In last week’s blog, we looked at how we can make music part of our lifestyle as a listener. This week, let’s look at how to do this from the perspective of the developing musician, specifically one that has the challenges of a day job, family and other life items that will compete with the realities of time. Planning, as with many things in life, becomes the key to success. Start with making a to-do list or a calendar event to plan your practice sessions throughout the week. Let’s look at some strategies that go beyond the planning stage which might help you develop and spend more time practicing your instrument.
Keeping your instrument in plain sight will help as a reminder to pick up that instrument and spend some time on it. Vocalists may have an easier time doing this due to the nature of their instruments, but musicians with actual instruments can leave them in a safe place that they pass by a lot. It’s amazing how a few minutes add up to a significant time on the instrument. Back in the day of the penny (it’s been eliminated in Canada for many years now), the expression “watch your pennies and the dollars will come” offers a relatable sentiment. If you pick up your instrument in passing for 5 minutes 5 times a day, that’s an extra 25 minutes of practice time. You can play through a couple of major scales, the head of a song, chord changes, or anything that doesn’t require a music book or sheet music. Even playing a simple melody you hear in your head will provide not only time on the instrument but some valuable ear training that is beneficial to all aspects of your development. You might also want to think about having not only time-based tasks but also action-based learning. For example, instead of saying “I will practice for 30 minutes every day”, you could say “I will play the F, Bb, and Eb major scale cleanly three times today”.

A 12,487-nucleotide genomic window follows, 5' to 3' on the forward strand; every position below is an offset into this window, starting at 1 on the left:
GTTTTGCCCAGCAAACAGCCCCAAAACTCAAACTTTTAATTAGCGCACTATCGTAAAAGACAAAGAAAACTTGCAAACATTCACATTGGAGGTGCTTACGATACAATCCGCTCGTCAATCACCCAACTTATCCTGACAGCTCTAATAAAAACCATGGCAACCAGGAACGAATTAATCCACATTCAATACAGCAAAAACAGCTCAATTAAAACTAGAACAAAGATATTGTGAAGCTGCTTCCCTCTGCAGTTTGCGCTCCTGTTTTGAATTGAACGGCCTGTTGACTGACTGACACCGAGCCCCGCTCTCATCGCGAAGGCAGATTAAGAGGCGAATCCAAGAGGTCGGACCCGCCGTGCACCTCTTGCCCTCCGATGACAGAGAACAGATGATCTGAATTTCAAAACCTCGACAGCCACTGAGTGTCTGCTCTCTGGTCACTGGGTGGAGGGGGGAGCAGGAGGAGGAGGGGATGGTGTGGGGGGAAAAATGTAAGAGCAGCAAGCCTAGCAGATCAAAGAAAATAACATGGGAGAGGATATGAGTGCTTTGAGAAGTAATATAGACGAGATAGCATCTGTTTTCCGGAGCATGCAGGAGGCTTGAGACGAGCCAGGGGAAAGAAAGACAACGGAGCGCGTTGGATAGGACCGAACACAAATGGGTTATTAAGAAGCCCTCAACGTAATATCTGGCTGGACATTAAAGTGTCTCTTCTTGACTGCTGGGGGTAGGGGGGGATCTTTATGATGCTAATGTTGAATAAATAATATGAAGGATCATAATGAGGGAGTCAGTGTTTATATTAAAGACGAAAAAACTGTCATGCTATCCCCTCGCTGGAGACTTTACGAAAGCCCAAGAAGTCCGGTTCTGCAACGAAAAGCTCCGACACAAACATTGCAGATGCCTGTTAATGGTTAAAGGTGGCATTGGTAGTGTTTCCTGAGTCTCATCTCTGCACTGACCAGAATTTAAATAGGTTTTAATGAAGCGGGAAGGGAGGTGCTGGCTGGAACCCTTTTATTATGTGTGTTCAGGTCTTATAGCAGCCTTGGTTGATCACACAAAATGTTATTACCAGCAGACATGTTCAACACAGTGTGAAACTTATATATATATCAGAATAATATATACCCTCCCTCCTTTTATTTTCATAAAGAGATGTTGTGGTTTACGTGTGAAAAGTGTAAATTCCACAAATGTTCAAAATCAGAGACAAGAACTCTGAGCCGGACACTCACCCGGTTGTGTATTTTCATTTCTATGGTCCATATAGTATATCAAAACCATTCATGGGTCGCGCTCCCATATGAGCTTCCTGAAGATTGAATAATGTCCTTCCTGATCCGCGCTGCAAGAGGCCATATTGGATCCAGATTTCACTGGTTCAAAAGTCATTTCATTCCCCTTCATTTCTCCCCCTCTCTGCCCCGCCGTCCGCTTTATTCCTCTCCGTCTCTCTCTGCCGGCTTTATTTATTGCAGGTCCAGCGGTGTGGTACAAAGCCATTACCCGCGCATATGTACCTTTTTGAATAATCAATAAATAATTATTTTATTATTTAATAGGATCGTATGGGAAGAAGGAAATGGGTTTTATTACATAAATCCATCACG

Progress is encouraging when it is noticeable. However, there are many progressions that happen in the long term which are hard to notice in the short term. Writing down information such as how fast you can cleanly execute a phrase or major scale today and then comparing it to what you did a week ago shows progression. You might have only increased your tempo by 5 beats per minute, but this is a progression that is a wonderful and positive experience. It adds to the motivation to integrate musical development into your lifestyle.
There is something to be said about a change of environment, however, at times the brain does like predictability and familiarity. Having a dedicated practice space will allow you to be in an environment where the brain knows that it’s time to practice. It’s also good to have a space that is laid out with the tools needed for the practice session. A music stand with the music or exercise ready, pencils sharpened ready to take notes, music books an arm reach away, and the instrument ready to be picked up and played are a few things that will allow you to be efficient with your time in the practice room.
These three tips should help you get started with having music as a consistent part of your lifestyle. Being organized, planning, and having access to your music and instrument makes the process more efficient and enjoyable.
Now that you are aware of these tools and strategies, what else can you do to help your journey to becoming the musician you want to be? Check out THIS BLOG if you are an Adult Learning to Play Music and CONTACT US for private online music lessons to fast charge your progress on any instrument.